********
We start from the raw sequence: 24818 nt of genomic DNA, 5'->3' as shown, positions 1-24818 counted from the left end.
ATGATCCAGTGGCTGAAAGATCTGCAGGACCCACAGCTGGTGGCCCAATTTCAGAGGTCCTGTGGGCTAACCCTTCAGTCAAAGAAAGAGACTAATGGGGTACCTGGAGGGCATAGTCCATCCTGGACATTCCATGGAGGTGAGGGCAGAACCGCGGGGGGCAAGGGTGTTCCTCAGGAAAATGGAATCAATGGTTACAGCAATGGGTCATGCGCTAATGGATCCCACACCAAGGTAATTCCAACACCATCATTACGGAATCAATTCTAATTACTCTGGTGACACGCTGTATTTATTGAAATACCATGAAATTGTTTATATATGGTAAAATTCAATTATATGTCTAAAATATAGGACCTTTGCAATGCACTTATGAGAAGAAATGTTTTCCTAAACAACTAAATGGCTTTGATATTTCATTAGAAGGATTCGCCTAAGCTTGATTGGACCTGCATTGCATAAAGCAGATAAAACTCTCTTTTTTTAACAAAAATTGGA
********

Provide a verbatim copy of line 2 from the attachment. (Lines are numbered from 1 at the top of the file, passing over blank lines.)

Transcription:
ATGATCCAGTGGCTGAAAGATCTGCAGGACCCACAGCTGGTGGCCCAATTTCAGAGGTCCTGTGGGCTAACCCTTCAGTCAAAGAAAGAGACTAATGGGGTACCTGGAGGGCATAGTCCATCCTGGACATTCCATGGAGGTGAGGGCAGAACCGCGGGGGGCAAGGGTGTTCCTCAGGAAAATGGAATCAATGGTTACAGCAATGGGTCATGCGCTAATGGATCCCACACCAAGGTAATTCCAACACCATCATTACGGAATCAATTCTAATTACTCTGGTGACACGCTGTATTTATTGAAATACCATGAAATTGTTTATATATGGTAAAATTCAATTATATGTCTAAAATATAGGACCTTTGCAATGCACTTATGAGAAGAAATGTTTTCCTAAACAACTAAATGGCTTTGATATTTCATTAGAAGGATTCGCCTAAGCTTGATTGGACCTGCATTGCATAAAGCAGATAAAACTCTCTTTTTTTAACAAAAATTGGA